Thanks to advances in technology, using prosthetics to improve the mobility of amputees is becoming the norm. But without proper physical therapy, adjusting to a new artificial limb can be just as frustrating and traumatic as the loss of the limb itself.
Bethany Nelson, PT, DPT of ProHealth Physical Fitness and Pilates Studio in Peachtree City, is passionate about helping clients with prosthetic limbs.
“The first amputee I knew was a friend in 8th grade who ran track with me,” Nelson recalls. “I’ve always been curious about amputees and looked at them as bionic people.”
Nelson got drawn into providing physical therapy to amputees quite by chance. She had recently transferred from a hospital care situation to outpatient rehab when the head of that unit left.
“I took it over, not knowing anything about prosthetic gait,” she says. “I quickly realized I had to learn what to do with these folks.”
Nelson initially worked with a prosthetist to get up to speed on the procedure and has since gone on to lecture other physical therapy students in programs at both Georgia State and Mercer Universities.
“My first patient was a 74 year old woman,” she says. “I fell in love with her and the process. Coming in with a leg that is totally foreign and then seeing them get their life back was so rewarding.”
That patient suffered from rheumatoid arthritis and diabetes. With several failed knee replacements and vascular problems, her doctors recommended amputating her right leg above the knee. A stroke caused further weakness on her right side that made her at risk of buckling.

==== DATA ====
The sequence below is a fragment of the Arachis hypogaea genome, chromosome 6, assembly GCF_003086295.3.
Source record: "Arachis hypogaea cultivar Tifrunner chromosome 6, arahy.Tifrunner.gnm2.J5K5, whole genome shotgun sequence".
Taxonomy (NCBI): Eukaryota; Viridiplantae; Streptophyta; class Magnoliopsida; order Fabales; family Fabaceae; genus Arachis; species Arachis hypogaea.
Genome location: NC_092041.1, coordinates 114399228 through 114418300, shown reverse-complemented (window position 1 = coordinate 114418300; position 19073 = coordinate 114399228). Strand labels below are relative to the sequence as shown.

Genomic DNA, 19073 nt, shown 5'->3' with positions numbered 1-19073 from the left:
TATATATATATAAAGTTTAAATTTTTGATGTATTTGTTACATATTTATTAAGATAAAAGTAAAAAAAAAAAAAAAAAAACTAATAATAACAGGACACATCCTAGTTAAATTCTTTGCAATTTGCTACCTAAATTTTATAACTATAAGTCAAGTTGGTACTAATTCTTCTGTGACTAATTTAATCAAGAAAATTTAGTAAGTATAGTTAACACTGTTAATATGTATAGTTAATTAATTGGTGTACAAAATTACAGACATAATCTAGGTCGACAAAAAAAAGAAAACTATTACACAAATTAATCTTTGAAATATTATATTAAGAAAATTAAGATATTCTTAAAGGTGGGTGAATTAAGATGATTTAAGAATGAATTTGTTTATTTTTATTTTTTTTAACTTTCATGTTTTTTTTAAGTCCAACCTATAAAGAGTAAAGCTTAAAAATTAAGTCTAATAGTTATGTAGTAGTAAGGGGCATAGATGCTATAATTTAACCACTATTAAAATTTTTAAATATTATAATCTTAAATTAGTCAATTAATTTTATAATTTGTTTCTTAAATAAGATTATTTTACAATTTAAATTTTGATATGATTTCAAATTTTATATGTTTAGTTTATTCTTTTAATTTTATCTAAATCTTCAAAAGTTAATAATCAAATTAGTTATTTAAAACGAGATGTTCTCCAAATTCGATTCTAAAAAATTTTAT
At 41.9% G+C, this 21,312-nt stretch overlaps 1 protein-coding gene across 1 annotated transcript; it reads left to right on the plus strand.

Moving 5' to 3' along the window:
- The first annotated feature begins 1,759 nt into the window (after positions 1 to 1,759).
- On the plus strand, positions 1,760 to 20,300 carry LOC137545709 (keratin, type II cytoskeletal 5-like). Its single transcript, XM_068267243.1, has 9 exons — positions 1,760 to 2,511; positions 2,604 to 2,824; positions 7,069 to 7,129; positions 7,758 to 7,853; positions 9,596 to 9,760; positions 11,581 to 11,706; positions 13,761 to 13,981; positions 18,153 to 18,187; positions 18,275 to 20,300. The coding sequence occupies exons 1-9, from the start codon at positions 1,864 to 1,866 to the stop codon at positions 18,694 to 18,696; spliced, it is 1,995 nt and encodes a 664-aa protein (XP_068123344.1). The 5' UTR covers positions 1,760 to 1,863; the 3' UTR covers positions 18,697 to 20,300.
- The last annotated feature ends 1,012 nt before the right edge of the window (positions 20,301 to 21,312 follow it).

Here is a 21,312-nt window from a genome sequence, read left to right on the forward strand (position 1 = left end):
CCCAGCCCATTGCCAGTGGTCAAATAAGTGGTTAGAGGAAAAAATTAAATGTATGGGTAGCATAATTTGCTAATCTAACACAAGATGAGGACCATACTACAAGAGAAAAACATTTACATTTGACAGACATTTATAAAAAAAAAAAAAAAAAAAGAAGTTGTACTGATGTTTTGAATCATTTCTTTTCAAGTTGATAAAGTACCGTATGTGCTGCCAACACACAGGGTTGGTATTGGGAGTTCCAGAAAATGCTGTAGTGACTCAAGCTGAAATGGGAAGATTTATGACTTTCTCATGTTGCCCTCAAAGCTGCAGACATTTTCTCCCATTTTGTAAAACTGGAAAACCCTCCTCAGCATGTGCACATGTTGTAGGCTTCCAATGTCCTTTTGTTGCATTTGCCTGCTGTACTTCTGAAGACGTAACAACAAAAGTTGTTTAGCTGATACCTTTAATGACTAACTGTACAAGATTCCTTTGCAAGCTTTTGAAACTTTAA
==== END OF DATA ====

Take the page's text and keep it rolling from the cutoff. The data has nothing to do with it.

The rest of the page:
“I had to rig up a platform rolling walker,” Nelson recalls. “We worked together for a year to get her independent with the walker.
“Her ultimate goal was to return to bowling, so one day I took her across the street to a bowling alley. Her first roll she hit a strike.”
Nelson recalls another client named Ed, who was in his late 40s and had a below the knee, or transtibial, amputation.
“He came to me with phantom limb pain in his missing foot which was getting in the way of bearing weight on the prosthesis,” Nelson says. “We did a lot of soft tissue work on his limb and he eventually got to the point where he no longer had the phantom pain.
Interestingly, Ed told Nelson that she was the first physical therapist he’d worked with since his amputation who actually touched his leg.
“We worked on gait training to the point where he didn’t need an assistive device,” Nelson says. “Typically we start out with use of a bar that’s attached to the wall — a stable device to support the body weight and help you balance. Then we progress from a bar to a rolling walker or crutches. Then we progress to one crutch or a cane. My goal is for everyone to return to what they had.”
Ed is now a peer support group leader for other amputees and volunteers to help teach physical therapists about prosthetics.
Nelson considers herself a “gait specialist,” meaning that the physical therapy she gives to amputees can be applied to anyone who’s had joint surgery on the hips, knees or ankles.
“Any gait disturbance, I can treat it,” she says. “My goal is not just to get them walking, but to get them walking well. I don’t want any nasty limps that are going to make them develop spinal conditions or other problems.”
Nelson also incorporates a lot of social wellness training into the lives of her patients, because there’s still a lot of stigma attached to amputees.
“I let them know it’s ok if people are staring at you and obviously curious, and to just say ‘Hey, you want to hear my story?’ They should have a lot of pride because it’s amazing what they do. It’s the most rewarding population They get their life back, and I love it!”
ProHealth Physical Therapy and Pilates Studio is located at 1401 Georgian Park, Suite 120 in Peachtree City.
To schedule a physical therapy session or consult with Dr. Bethany Nelson, call ProHealth at 770-487-1931.